Let us now compare the wages of a higher 30 Fanams / month and lower 7 Fanams / month with contemporary wages in India. The Returns Register of the PWD (1830-31), Bengal Presidency mentions the daily wages of a Laborers on Zamindari estates in the districts of Dinagepore, Bakegunj, Dacca, Murshidabad, even the Parganahs of Calcutta as 2 annas per diem. This means monthly wages hovered at 3 Rupees – 12 annas in East India Currency. The years 1790-1800 were very depressed times in Bengal due to famine and the wages would have been lower. Even if one wishes to disregard the wages in British Bengal looking at the depressed conditions there, one may move to the relatively prosperous and neighboring Bombay Presidency where the Bartle Frere Price Commission Report of 1864 gives the minimum wage was only 7 Rupees – 12 Annas per month in 1863 and notes that the early decades of the 19th Century saw much lower wages on account of the depression .which continued more or less till wages improved in the 1850’s on account of the US Civil war demand for Cotton, construction of the Railways and the Indian War of Independence.
Contrast this with the wages of the most menial of workers at the Mysore forge at the turn of the 18th C who made between 7 -8 Mysore Fanams in a month which comes to about 2 British Rupees – 4 Annas each month. One also has to keep in mind the fact that in the forges of Mysore, these workers were not needed to work more than 4 hours a day and were free to work the rest of the time in their fields or as hired labor elsewhere thus adding to their monthly income.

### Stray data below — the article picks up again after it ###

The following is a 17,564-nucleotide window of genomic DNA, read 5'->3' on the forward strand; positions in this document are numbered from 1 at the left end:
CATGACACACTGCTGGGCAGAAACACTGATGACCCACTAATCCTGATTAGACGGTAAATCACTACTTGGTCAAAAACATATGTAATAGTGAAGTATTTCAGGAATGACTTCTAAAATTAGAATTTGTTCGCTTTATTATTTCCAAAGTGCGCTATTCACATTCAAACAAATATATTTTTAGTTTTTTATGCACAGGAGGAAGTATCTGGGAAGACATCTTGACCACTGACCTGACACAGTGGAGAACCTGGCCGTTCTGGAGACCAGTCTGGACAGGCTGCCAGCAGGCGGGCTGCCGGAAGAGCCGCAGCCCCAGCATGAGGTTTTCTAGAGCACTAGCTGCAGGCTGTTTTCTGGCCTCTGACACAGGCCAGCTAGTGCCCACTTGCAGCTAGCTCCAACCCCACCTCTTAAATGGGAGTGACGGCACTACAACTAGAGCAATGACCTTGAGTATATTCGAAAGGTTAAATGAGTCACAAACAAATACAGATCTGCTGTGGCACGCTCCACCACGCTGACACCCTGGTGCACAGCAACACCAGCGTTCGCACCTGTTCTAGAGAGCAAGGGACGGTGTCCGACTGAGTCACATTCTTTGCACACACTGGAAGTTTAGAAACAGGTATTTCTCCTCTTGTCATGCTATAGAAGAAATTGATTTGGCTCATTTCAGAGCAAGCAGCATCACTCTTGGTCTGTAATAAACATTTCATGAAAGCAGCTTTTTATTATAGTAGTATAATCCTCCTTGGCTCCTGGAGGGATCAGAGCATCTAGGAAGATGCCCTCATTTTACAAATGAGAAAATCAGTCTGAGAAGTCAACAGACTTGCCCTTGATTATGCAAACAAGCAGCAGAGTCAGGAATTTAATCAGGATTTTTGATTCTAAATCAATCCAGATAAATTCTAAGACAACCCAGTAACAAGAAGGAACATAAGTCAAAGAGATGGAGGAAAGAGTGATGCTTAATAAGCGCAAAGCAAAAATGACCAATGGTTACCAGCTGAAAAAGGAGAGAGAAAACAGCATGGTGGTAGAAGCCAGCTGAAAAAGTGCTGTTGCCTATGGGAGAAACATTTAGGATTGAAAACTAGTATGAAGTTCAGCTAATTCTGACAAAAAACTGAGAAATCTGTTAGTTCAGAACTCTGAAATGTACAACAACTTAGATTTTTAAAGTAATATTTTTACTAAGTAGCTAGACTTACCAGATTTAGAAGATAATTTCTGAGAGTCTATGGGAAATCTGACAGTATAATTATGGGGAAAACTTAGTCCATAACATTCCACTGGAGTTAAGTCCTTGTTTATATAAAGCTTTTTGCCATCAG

A Blunderbuss produced at one of the Royal Workshops in Mysore
Steel Barrel of the Blunderbuss with Bubris Etched
As discussed earlier, Ore was extracted from rocks in another way. Buchanan visited a village near Tumkur where the ore was being mined and found a man with a pickax digging up on the side of a hill. Until he got a perpendicular face five or six feet wide and as much high. Before him he has then a face containing ore, more or less intermixed with clay, sand, and hematite and covered with two to three feet of external soil. He would go on to physically scoop out the ore, and matters with which it is mixed; and having beaten them well with his pickax, and rubbed them with his hands, pick out the small pieces of ore throwing away the sand, clay and other matter.
This stone ore was made into iron in exactly the same way as described above for ore from black river sand. However the smelting process slightly differed. The ore was smelted twice a day. At each time, an amount of cleaned ore is put into the furnace and wrought iron to the weight of about 20% of the ore is produced. This iron is heated after cutting into wedges, in a forging furnace and beaten at once by 3 men, with hammers weighing 7 – 9 kilograms each. The iron, very malleable is now ready for sale. This iron was primarily used to fulfill Mysore’s Household and Agricultural requirement. It would also be used in making war equipment like Shells, round shot, horse accouterments, sword and lance blades for the Kandachar militia, etc.
Part of Horse Armour manufactured in Mysore, 1799 AD Courtesy Pvt. Collection
Observe the Bubris struck along the borders of the Armour
The forge at Hampapura by the banks of the Kabini river was one of the factories that regularly supplied iron wedges to the Sarkar and Buchanan records that Tipu’s father, Haidar Ali made an allowance of a Fanam per Maund (appx. 38 kilogram wt.) of iron sent to the Government. So, what needs to be remembered here is that Tipu himself or in his time did not actually kick-start a new Industry in Mysore; it was already there, but he only actively incentivised, encouraged and regulated their activities. And in doing this he was able to bring up methods of production as well as the output to levels yet unseen in the rest of South India. Another very important contribution of his was his policy of encouraging foreign Craftsmen to come to Mysore and produce new Cannon and other armaments inducing in this process more modern methods of forging and manufacture.